Data warehouse-as-a-service Snowflake (NYSE:SNOW) beat analyst expectations in Q1 FY2024 quarter, with revenue up 47.6% year on year to $623.6 million. Snowflake made a GAAP loss of $226.1 million, down on its loss of $165.8 million, in the same quarter last year.
Snowflake (SNOW) Q1 FY2024 Highlights:
- Revenue: $623.6 million vs analyst estimates of $608.7 million (2.45% beat)
- EPS (non-GAAP): $0.15 vs analyst estimates of $0.05 ($0.10 beat)
- Product revenue guidance for Q2 2024 is $622.5 million at the midpoint
- Net Revenue Retention Rate: 151%, down from 158% previous quarter
- Gross Margin (GAAP): 66.4%, up from 65% same quarter last year
Founded in 2013 by three French engineers who spent decades working for Oracle, Snowflake (NYSE:SNOW) provides a data warehouse-as-a-service in the cloud that allows companies to store large amounts of data and analyze it in real time.
The amount of data generated and collected by companies has exploded and so has the need to analyze it, but it is still often stored in incompatible formats, spread across many different types of storages, and with increasing complexity, slow to analyze. Traditional on-premise data warehouses turned out to be quite inefficient, requiring large computing power to deal with the peak demand which not only laid idle large blocks of time, but actually still struggled when a number of requests arrived at the same time.
Snowflake’s cloud platform separates the storage and analysis making it significantly faster, cheaper and easier for their customers to answer data questions, often replacing a number of different systems at once.
Data is the lifeblood of the internet and software in general, and the amount of data created is growing at an accelerating pace. Likewise, the importance of storing the data in scalable and efficient formats continues to rise, especially as the diversity of the data and associated use cases expand from analyzing simple, structured data to high-scale processing of unstructured data, images, audio and video.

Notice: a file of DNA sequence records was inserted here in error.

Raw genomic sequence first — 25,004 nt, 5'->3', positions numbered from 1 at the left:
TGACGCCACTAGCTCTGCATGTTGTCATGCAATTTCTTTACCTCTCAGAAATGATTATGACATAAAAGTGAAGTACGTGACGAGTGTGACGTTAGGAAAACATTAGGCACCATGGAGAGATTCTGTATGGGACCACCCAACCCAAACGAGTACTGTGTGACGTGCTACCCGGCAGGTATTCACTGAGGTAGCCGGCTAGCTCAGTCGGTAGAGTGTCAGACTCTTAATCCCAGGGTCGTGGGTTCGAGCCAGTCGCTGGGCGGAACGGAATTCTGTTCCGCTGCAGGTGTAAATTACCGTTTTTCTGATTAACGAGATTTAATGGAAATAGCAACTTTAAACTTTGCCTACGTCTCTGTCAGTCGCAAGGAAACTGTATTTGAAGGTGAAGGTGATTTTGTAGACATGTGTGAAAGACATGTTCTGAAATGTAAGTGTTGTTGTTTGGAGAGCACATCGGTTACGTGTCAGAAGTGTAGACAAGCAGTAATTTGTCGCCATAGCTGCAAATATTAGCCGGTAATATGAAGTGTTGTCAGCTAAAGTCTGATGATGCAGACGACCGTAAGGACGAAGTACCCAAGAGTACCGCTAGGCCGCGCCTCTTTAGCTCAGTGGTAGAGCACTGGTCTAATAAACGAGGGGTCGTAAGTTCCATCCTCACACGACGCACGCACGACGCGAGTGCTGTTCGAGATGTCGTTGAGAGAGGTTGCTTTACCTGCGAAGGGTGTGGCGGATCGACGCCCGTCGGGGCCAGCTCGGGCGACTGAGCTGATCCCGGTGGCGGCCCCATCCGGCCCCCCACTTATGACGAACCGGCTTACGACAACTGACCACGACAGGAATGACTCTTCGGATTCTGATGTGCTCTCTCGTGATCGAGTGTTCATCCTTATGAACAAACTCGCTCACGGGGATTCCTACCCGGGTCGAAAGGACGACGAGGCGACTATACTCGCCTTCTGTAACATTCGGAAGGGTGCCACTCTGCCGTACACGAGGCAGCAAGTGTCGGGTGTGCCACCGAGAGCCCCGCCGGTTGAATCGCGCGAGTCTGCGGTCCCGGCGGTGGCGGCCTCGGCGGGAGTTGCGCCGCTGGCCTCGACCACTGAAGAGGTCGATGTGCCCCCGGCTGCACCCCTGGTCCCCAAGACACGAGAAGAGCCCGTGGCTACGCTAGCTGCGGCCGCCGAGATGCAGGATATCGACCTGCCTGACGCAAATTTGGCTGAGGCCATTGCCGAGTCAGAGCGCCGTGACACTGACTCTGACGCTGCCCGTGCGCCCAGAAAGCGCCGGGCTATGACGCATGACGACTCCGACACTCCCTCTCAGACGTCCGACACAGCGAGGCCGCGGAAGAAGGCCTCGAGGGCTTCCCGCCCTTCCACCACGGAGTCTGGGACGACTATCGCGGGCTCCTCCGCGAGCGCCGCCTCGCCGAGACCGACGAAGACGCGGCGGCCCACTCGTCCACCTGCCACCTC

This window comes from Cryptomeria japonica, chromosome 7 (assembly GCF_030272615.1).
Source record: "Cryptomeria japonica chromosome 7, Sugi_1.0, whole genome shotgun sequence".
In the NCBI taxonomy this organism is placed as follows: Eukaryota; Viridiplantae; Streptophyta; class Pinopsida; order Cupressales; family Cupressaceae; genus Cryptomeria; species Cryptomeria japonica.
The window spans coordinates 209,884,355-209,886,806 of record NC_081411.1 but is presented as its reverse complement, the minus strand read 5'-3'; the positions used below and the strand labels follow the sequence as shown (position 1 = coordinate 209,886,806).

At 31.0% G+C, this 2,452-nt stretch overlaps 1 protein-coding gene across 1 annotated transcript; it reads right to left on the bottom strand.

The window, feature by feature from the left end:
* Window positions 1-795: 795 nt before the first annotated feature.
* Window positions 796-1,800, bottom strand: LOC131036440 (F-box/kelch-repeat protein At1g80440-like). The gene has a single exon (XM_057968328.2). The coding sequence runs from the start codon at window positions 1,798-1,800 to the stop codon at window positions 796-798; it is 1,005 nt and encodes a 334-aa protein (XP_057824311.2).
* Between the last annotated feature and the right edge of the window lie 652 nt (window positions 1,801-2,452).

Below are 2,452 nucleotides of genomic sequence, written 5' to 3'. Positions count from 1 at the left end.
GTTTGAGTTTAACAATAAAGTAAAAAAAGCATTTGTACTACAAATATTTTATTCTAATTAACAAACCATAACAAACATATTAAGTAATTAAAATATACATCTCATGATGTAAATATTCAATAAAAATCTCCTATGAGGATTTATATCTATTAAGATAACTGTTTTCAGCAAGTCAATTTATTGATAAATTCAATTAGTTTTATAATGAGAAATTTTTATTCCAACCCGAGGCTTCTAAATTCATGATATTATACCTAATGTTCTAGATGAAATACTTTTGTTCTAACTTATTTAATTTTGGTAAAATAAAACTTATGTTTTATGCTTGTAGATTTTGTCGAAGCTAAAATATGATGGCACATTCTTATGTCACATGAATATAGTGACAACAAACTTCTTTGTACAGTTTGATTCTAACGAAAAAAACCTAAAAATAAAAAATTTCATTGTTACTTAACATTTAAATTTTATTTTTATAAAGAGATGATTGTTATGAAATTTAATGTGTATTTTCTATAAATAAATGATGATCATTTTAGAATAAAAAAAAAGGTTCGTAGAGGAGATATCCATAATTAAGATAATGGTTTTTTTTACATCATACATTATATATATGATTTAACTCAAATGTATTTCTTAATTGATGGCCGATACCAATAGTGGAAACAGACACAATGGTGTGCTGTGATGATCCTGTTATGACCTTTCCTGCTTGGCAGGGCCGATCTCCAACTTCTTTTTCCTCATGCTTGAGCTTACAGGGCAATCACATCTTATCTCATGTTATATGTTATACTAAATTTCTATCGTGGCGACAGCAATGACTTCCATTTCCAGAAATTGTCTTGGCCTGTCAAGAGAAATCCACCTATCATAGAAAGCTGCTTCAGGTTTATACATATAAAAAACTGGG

Snowflake’s cloud innovation has played a significant role in its market visibility given the level of competition in a market that includes Teradata (NYSE:TDC), Cloudera (NYSE:CLDR), and cloud service providers such as Microsoft (NASDAQ:MSFT), Google, and Amazon (NASDAQ:AMZN).
As you can see below, Snowflake's revenue growth has been incredible over the last two years, growing from quarterly revenue of $228.9 million in Q1 FY2022, to $623.6 million.
And unsurprisingly, this was another great quarter for Snowflake with revenue up 47.6% year on year. On top of that, revenue increased $34.6 million quarter on quarter, a solid improvement on the $32 million increase in Q4 2023, and even a sign of slight acceleration of growth.
Ahead of the earnings results the analysts covering the company were estimating sales to grow 37.4% over the next twelve months.
Large Customers Growth
You can see below that at the end of the quarter Snowflake reported 373 enterprise customers paying more than $1m annually, an increase of 43 on last quarter. That's in line with the number of contracts wins in the last quarter and quite a bit again above what we have typically seen over the last year, confirming the company is sustaining a good pace of sales.